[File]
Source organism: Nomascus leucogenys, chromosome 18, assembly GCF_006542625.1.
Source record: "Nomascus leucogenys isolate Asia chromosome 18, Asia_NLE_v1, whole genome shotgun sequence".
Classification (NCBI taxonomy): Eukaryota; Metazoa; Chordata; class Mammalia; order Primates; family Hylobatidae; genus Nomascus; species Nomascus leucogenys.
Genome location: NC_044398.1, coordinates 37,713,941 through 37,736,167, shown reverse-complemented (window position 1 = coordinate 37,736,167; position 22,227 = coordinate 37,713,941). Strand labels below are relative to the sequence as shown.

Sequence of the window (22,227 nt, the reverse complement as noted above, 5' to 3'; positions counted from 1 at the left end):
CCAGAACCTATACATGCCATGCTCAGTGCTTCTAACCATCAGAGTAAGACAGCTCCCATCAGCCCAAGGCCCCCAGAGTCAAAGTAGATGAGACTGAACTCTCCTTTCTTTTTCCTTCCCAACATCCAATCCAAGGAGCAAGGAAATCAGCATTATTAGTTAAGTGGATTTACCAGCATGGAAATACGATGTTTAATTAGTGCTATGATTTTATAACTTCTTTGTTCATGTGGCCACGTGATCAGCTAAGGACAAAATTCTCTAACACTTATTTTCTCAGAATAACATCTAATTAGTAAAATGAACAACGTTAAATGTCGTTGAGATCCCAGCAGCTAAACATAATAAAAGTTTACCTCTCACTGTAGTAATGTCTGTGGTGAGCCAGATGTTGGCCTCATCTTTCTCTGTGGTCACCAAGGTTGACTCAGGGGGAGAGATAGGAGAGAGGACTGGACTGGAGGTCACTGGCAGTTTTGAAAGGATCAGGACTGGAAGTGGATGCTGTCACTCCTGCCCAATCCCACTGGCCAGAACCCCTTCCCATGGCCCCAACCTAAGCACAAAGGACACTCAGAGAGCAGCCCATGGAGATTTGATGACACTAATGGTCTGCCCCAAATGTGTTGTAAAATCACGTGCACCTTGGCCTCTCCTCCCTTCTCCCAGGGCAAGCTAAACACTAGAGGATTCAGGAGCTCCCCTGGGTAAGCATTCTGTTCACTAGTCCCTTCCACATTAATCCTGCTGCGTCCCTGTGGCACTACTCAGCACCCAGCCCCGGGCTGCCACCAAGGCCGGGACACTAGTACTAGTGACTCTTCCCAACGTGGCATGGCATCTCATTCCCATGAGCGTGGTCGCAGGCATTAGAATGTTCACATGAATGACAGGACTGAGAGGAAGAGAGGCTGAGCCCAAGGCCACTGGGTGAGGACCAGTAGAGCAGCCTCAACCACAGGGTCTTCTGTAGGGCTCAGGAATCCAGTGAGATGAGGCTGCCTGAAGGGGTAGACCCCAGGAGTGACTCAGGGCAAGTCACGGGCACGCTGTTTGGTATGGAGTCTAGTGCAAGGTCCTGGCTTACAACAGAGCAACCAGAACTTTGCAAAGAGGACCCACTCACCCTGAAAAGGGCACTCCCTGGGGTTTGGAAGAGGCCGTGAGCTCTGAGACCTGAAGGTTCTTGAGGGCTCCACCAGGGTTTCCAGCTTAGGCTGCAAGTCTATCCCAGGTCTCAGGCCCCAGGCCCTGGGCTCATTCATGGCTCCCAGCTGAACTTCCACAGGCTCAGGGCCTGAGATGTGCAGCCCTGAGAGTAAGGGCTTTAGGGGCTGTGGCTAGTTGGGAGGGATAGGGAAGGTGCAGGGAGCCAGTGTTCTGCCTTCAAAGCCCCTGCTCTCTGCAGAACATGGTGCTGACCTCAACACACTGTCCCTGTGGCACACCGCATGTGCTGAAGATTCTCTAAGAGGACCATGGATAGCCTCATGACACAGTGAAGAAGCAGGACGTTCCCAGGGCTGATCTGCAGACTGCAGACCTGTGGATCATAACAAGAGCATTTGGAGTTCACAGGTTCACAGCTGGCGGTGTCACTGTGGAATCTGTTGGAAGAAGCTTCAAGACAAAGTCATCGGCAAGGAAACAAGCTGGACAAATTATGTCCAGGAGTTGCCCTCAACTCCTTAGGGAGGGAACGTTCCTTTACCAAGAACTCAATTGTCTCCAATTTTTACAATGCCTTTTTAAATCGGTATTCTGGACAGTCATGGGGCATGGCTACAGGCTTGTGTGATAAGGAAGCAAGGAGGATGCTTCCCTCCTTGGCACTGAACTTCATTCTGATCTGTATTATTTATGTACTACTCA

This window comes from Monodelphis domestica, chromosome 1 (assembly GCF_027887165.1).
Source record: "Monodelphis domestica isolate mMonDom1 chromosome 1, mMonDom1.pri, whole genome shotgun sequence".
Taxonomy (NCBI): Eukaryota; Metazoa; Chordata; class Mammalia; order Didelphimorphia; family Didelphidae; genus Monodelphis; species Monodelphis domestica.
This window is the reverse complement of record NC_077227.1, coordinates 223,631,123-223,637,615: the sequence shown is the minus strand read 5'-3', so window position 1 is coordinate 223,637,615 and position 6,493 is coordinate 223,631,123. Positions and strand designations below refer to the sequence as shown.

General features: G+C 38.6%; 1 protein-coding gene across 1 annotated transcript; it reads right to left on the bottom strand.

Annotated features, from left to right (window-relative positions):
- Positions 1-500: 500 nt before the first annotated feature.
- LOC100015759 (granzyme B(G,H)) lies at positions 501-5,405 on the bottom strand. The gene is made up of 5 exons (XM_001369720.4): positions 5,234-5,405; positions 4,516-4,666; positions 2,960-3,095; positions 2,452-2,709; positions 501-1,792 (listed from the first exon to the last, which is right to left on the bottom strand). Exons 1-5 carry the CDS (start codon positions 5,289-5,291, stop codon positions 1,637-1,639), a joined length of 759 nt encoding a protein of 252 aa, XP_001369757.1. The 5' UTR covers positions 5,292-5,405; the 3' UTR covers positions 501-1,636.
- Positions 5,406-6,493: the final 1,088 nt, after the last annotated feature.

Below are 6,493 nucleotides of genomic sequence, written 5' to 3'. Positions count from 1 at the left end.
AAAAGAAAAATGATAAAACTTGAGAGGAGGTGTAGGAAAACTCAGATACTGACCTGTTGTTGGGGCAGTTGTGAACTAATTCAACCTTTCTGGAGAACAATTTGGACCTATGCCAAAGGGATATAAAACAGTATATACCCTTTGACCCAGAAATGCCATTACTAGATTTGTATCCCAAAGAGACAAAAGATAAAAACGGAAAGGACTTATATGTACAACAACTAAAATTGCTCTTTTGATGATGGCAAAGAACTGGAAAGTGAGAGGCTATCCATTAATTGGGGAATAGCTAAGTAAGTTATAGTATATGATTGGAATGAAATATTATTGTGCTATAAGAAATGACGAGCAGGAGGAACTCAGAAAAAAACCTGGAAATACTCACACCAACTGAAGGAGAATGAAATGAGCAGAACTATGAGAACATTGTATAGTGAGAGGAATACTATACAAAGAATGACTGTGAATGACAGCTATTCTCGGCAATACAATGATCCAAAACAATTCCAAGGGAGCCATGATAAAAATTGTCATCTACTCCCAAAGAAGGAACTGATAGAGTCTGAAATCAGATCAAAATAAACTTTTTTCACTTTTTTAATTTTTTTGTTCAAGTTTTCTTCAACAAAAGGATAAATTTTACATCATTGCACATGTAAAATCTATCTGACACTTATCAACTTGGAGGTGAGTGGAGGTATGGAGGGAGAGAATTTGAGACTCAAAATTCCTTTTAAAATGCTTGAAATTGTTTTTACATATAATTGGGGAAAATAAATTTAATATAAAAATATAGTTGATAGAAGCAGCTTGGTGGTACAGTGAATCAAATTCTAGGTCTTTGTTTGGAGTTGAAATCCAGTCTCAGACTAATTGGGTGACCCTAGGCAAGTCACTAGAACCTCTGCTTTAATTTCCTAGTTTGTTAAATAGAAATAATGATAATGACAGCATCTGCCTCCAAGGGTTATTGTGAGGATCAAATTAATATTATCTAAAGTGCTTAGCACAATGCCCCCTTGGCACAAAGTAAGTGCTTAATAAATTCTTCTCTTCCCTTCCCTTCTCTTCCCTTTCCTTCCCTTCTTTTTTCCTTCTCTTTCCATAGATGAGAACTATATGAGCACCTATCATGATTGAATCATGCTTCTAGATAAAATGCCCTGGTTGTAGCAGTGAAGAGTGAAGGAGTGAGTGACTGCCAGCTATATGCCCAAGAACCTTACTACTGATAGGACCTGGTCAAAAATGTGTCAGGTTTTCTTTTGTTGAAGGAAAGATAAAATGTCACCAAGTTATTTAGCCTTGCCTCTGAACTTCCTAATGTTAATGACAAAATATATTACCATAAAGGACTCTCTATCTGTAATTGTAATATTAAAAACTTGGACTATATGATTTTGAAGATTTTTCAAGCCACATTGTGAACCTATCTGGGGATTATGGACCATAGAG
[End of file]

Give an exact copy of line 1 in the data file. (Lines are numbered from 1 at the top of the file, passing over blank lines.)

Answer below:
Source organism: Nomascus leucogenys, chromosome 18, assembly GCF_006542625.1.